Popular influencer FaZe Rug has released a response to YouTube star Felix ‘PewDiePie’ Kjellberg, after his anti-bullying video caught flak from the Swedish content creator.
FaZe Rug is a hugely popular creator in his own right; amassing over 18 million YouTube subscribers, Rug is best known for his affiliation with entertainment org FaZe Clan, as well as his humorous vlogs and over-the-top challenges.
However, Rug took his content in a different direction on March 18, where he appeared in a collaborative video with Dhar Mann to raise awareness around bullying in schools.
The video included a skit featuring FaZe Rug, with the ultimate message being that it’s okay to be shy, since big-name content creators like himself and many others have managed to find success in spite of their quiet natures.
While the video went over well with audiences, it seems that PewDiePie (alongside fellow YouTuber CinnamonToastKen) weren’t huge fans of the skit, who poked fun at what they called an “extremely awkward” video for potentially selling an unrealistic message to viewers.
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“There’s nothing wrong with being shy, obviously, but I also don’t think it should be highlighted as, ‘It’s great,'” PewDiePie said. “…this is like the lottery of YouTube content, right? You’re selling people a dream that doesn’t exist. To me, at least.”
Two days later, Rug uploaded his own response to their reaction, clarifying that he had nothing but respect for PewDiePie but hoped to get his own point across regarding the intention of his collaborative skit in encouraging shy kids.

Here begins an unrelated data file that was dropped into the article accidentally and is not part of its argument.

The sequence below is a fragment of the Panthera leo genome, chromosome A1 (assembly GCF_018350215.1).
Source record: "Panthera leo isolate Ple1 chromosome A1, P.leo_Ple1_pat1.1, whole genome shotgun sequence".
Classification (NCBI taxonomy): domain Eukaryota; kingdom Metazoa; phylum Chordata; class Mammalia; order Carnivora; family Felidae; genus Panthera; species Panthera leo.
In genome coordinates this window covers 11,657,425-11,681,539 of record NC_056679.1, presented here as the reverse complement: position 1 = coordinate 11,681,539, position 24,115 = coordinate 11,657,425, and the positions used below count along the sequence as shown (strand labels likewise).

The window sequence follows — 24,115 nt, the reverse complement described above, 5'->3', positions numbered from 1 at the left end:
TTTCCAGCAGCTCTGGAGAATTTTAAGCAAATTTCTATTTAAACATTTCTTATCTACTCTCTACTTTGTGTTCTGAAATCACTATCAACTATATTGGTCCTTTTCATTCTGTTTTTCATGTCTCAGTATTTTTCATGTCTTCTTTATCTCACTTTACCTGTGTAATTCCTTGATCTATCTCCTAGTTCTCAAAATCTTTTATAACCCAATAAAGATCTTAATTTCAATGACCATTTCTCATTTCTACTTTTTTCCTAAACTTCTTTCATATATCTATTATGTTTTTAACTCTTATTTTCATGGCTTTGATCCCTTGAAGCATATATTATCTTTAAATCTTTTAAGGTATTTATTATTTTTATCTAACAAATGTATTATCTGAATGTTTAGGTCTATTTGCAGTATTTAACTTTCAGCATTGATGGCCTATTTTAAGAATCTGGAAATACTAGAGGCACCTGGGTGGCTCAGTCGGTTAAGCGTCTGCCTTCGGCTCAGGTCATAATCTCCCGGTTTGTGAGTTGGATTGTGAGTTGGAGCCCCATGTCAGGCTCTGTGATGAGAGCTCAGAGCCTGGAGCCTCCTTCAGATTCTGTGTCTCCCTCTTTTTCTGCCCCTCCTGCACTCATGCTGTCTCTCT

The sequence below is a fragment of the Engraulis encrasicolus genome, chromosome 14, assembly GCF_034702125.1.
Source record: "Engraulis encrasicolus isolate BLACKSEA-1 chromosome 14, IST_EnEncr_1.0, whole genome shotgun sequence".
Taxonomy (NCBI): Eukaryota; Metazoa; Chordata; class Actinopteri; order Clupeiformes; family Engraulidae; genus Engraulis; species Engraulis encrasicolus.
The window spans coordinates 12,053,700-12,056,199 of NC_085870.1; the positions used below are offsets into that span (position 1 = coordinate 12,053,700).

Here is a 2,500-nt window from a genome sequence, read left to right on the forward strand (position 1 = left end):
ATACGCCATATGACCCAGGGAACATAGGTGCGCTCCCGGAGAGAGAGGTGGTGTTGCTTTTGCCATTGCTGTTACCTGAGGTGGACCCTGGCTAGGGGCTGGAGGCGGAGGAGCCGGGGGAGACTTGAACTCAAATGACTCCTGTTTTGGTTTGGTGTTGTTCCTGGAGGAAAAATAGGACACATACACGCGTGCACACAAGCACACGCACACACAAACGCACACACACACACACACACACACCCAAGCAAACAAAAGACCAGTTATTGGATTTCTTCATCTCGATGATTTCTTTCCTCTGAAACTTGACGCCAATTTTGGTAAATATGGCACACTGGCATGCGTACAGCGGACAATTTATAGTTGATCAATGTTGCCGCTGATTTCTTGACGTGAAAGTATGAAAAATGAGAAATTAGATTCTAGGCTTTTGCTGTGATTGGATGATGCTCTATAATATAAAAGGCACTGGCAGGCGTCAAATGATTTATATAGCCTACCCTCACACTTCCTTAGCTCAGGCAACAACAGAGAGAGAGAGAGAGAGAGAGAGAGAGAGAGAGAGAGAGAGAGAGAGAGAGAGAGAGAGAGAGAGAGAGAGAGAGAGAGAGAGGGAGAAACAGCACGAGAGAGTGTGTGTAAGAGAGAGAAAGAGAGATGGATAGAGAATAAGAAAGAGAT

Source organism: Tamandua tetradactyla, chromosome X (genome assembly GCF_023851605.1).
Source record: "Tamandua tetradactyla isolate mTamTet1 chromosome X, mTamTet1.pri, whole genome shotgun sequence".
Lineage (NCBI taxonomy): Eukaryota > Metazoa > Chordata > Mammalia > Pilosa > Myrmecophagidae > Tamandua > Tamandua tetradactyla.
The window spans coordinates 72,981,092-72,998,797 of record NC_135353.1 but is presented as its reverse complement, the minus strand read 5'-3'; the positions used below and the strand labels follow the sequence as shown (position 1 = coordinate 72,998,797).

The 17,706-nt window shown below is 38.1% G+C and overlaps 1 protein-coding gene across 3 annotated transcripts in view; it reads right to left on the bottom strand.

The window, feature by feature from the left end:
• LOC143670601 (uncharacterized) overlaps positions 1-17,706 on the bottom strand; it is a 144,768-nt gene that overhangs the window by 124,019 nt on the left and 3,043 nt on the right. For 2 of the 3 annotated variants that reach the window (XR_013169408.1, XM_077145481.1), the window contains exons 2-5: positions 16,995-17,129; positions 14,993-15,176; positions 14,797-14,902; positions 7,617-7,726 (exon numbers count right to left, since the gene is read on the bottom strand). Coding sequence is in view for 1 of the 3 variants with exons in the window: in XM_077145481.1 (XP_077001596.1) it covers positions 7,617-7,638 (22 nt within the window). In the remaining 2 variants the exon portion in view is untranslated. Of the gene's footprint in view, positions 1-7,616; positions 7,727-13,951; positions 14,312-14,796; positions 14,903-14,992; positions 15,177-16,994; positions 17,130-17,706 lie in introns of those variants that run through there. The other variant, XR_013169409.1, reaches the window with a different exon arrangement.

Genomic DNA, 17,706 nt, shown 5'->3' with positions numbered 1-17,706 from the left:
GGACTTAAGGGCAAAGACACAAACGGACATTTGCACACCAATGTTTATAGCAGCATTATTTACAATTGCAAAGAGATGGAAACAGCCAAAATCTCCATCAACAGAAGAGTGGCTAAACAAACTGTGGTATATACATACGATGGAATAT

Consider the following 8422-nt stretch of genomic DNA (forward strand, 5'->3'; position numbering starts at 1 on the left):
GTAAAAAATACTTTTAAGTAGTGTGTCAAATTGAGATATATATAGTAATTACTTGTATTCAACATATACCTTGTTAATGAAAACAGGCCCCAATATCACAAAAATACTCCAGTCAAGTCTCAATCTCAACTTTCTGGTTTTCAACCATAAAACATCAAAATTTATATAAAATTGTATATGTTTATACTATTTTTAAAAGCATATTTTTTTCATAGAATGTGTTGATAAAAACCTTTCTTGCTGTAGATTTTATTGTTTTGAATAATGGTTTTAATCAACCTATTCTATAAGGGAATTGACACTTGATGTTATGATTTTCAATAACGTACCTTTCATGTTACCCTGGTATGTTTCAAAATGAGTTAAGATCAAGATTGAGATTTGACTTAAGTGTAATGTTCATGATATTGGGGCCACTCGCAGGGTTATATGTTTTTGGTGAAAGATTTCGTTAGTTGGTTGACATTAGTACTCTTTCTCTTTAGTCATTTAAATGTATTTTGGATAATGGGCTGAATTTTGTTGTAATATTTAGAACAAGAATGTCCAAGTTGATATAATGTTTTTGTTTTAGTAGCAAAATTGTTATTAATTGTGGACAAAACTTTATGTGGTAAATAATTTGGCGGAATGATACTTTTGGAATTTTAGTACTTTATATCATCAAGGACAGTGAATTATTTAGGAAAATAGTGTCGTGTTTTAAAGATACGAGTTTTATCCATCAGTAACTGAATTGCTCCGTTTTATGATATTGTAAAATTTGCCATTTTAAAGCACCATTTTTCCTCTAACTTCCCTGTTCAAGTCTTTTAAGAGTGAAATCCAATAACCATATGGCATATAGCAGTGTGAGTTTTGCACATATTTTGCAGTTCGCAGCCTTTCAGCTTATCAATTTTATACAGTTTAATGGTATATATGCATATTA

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That’s not all; he also wondered if PewDiePie disliked him, referencing an older video where the YouTube star purportedly called him a “mole rat-looking twig.”
“I think PewDiePie might hate me,” he said. “…I’ve always had a feeling that PewDiePie had something against me. I don’t really mind anymore, because it’s PewDiePie. Respect to him. Something I can’t control, man.”
While the three content creators certainly have their differences, they did agree that many of the biggest influencers (including themselves) started out when they were fairly shy, and over time, managed to get more comfortable in front of the camera.
“I think the main thing to understand was that the intention wasn’t ill,” Rug said of his video. “Even though the message could have been portrayed better, the intention was to help shy kids break out of their shells.”